Vacation from Marriage was originally to have been directed by Michael Powell when he and Deborah Kerr were involved in a romantic relationship. When they split over career differences—she wanted to go to Hollywood, where MGM was anxious to develop her as their next big female star; he wanted to stay in England—Powell went on instead to make I Know Where I'm Going, which he initially had envisioned as a vehicle for Kerr. Vacation from Marriage then ended up being directed by Alexander Korda, the esteemed producer, director, and founder of London Films. Korda, his brother art director Vincent Korda, and cinematographer Georges Périnal were masters of the studio film, and that mastery shows in Vacation from Marriage, particularly in the scenes set in Tunis and, at the end of the picture, in bombed-out London.
Alexander Korda directed some of the biggest British stars of the time—Leslie Howard, Merle Oberon, Ralph Richardson, Laurence Olivier and Viven Leigh, Charles Laughton and Elsa Lanchester—so it's not surprising that he gets exemplary work from the cast in this film. This was the last picture the lovely Ann Todd made before her breakout starring role in The Seventh Veil, and she brings a gentleness and wistful sadness to the small part of the nurse Elena, a war widow with whom Robert nearly has an affair. Roland Culver invests in Richard, the man who romances Cathy, the charm and refinement he was known for in his more than fifty years as a character actor in British films and television, where he appeared in everything from Dead of Night and Thunderball to Rumpole of the Bailey and The Avengers. The real standout in the supporting cast, though, is Glynis Johns (above) as Cathy's fellow Wren, the kooky Dizzy. She becomes not only Cathy's best friend but also her role model and mentor, encouraging Cathy to break out of her meek, drab prewar personality.
Still, it's undeniable that Vacation from Marriage is given that extra lift which makes it something special by its wonderful stars, Robert Donat and Deborah Kerr. In playing Robert and Cathy, each must portray a person who undergoes a metamorphosis, someone who starts out with a defined personality, whose personality gradually changes under the influence of their experiences in the film, and who emerges transformed into someone essentially different from the person they started out as. This kind of acting must be extraordinarily difficult to do in movies, which are typically filmed out of sequence. Donat, having played characters like Mr. Chips and the Count of Monte Cristo, was an old hand at this sort of thing, but at this point Kerr had made only a few movies and had never done anything quite like this before. Yet she matches Donat at making us really believe in the character, and at making the before, during, and after stages of the metamorphosis wholly convincing.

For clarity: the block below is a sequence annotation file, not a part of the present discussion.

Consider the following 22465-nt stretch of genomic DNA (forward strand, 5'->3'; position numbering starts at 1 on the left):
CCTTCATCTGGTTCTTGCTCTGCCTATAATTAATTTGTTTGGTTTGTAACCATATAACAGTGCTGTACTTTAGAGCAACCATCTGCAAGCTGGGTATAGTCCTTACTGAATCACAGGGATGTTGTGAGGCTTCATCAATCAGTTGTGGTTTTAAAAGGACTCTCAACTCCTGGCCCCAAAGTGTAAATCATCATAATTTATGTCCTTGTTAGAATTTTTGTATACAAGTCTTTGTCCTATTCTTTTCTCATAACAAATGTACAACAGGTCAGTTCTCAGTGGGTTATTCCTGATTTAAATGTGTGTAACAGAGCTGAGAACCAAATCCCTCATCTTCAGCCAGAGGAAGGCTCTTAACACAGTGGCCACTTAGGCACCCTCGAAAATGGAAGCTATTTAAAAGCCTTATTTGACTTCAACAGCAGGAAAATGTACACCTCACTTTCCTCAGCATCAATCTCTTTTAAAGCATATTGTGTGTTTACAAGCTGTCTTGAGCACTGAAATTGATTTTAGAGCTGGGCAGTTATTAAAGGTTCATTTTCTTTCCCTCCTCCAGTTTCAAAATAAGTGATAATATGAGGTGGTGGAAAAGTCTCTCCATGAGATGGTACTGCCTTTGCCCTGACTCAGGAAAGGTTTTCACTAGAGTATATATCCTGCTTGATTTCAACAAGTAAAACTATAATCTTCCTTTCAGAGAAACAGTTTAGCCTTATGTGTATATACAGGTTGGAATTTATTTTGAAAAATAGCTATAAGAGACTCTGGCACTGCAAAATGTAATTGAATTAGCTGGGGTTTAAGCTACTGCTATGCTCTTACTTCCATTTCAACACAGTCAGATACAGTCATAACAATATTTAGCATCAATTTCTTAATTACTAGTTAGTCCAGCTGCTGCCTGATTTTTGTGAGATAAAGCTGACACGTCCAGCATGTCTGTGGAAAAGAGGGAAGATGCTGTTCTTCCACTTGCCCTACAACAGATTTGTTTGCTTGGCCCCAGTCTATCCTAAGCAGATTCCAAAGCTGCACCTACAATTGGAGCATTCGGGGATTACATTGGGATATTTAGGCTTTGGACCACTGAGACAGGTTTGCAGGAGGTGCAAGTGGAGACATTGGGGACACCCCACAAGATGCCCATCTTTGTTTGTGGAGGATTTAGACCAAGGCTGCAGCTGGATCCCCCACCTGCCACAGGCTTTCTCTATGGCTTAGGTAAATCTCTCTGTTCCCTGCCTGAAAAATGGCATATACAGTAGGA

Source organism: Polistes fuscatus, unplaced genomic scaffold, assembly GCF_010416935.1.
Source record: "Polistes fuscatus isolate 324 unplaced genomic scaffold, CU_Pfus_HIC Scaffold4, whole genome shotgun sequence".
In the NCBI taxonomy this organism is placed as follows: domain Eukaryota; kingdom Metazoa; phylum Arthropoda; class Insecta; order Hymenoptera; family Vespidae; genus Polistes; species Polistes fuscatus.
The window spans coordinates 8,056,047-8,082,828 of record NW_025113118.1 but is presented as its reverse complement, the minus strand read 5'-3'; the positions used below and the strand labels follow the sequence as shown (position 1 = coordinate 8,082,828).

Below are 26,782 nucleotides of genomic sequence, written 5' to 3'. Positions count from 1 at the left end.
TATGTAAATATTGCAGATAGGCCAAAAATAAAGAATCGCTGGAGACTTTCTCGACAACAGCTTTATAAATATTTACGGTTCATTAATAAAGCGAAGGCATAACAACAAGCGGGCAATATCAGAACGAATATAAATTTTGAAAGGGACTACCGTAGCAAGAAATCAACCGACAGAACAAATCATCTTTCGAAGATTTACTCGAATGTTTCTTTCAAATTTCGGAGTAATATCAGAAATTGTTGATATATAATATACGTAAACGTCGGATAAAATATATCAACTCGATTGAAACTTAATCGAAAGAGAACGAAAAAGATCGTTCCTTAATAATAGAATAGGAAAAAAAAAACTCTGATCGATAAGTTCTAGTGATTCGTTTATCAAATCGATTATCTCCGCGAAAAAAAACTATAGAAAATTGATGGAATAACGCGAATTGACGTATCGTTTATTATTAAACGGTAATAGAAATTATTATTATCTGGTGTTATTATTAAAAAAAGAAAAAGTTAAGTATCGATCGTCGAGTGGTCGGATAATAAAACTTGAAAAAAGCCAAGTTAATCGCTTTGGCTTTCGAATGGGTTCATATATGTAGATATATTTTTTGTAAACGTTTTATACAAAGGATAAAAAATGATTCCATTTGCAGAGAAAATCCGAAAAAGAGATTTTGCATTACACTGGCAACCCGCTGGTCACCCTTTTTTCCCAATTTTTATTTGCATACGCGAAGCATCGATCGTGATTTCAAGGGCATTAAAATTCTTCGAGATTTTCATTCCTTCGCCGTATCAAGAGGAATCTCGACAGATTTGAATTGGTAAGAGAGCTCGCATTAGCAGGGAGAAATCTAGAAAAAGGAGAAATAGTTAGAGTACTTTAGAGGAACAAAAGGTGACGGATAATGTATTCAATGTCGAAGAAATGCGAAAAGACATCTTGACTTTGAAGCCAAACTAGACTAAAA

Technical skill aside, both Donat and Kerr, as always, have screen charisma to spare. Donat, who was nearly forty years old when the film was made, was more than fifteen years older than Kerr, but that actually works to the film's advantage. In the early scenes he looks prematurely middle-aged, which suits his stolid character perfectly. In later scenes he looks, and acts, positively rejuvenated. Kerr, in the early scenes playing without makeup and in frumpy outfits, seems almost like a rather plain schoolgirl. After her transformation she seems to have matured and ripened, with a femininity and sexuality that are unmistakable and a newly independent, assertive personality that makes it plain she won't be willing to go back to being the obedient "little woman" Robert is accustomed to.
When I say Vacation from Marriage really comes into its own during its last half hour, that's because Donat and Kerr finally get to play directly off each other as the film focuses on the battle of the sexes between Robert with his conservative view of a woman's place and Cathy with her war-liberated feminist outlook. To watch these two consummate performers act out the conflict this charming film has so cleverly and entertainingly set up is nothing short of pure pleasure.
Vacation from Marriage plays on Turner Classic Movies on Monday, August 13, as part of TCM's Summer Under the Stars salute to Deborah Kerr. Check local listings for times. This post is part of the TCM Summer Under the Stars Blogathon, which runs the entire month of August. For details check the sites of co-hosts Sittin' on a Backyard Fence and ScribeHard on Film, or visit the blogathon's Facebook page.